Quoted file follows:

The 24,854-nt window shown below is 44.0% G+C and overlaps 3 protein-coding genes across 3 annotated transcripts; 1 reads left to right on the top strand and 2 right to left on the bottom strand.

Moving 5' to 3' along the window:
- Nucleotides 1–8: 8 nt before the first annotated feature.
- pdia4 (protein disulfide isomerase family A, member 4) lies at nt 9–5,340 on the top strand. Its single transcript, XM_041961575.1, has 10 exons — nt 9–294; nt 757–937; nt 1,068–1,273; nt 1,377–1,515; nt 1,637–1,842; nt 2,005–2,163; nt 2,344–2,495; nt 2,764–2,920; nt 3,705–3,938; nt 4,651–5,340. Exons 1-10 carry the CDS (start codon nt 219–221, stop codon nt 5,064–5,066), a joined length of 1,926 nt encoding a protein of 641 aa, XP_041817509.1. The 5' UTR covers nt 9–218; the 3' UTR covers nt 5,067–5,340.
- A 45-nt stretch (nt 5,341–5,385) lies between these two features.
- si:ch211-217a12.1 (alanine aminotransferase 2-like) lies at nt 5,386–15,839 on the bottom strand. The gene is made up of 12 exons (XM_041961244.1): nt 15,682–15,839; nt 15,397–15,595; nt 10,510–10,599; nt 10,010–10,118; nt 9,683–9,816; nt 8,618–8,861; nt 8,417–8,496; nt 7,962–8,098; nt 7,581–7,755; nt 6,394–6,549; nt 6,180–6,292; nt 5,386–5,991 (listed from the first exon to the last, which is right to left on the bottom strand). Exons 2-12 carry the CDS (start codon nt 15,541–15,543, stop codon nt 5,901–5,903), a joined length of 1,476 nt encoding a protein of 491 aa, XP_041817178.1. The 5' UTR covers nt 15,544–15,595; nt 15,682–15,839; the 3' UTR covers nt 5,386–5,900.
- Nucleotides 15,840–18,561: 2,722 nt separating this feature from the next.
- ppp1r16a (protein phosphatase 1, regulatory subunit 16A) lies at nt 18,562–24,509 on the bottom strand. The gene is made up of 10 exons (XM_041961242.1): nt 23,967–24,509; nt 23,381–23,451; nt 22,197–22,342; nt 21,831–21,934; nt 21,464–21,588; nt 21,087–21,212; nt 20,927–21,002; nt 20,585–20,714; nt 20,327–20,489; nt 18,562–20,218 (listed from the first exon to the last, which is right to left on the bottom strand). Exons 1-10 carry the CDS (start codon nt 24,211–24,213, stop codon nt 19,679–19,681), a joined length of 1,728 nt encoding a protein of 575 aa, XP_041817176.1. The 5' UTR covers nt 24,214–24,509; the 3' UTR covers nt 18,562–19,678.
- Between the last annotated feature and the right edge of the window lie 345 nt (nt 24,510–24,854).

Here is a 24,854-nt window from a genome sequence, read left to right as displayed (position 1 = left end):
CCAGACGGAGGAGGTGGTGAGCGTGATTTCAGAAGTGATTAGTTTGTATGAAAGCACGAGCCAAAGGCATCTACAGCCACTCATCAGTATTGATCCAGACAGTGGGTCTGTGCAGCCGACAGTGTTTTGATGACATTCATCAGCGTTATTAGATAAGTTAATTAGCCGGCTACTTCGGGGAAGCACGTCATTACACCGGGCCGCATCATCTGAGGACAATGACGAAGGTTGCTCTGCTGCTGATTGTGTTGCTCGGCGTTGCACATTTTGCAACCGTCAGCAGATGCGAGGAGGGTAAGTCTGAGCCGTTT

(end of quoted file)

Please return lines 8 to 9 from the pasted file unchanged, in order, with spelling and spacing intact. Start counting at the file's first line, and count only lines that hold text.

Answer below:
- ppp1r16a (protein phosphatase 1, regulatory subunit 16A) lies at nt 18,562–24,509 on the bottom strand. The gene is made up of 10 exons (XM_041961242.1): nt 23,967–24,509; nt 23,381–23,451; nt 22,197–22,342; nt 21,831–21,934; nt 21,464–21,588; nt 21,087–21,212; nt 20,927–21,002; nt 20,585–20,714; nt 20,327–20,489; nt 18,562–20,218 (listed from the first exon to the last, which is right to left on the bottom strand). Exons 1-10 carry the CDS (start codon nt 24,211–24,213, stop codon nt 19,679–19,681), a joined length of 1,728 nt encoding a protein of 575 aa, XP_041817176.1. The 5' UTR covers nt 24,214–24,509; the 3' UTR covers nt 18,562–19,678.
- Between the last annotated feature and the right edge of the window lie 345 nt (nt 24,510–24,854).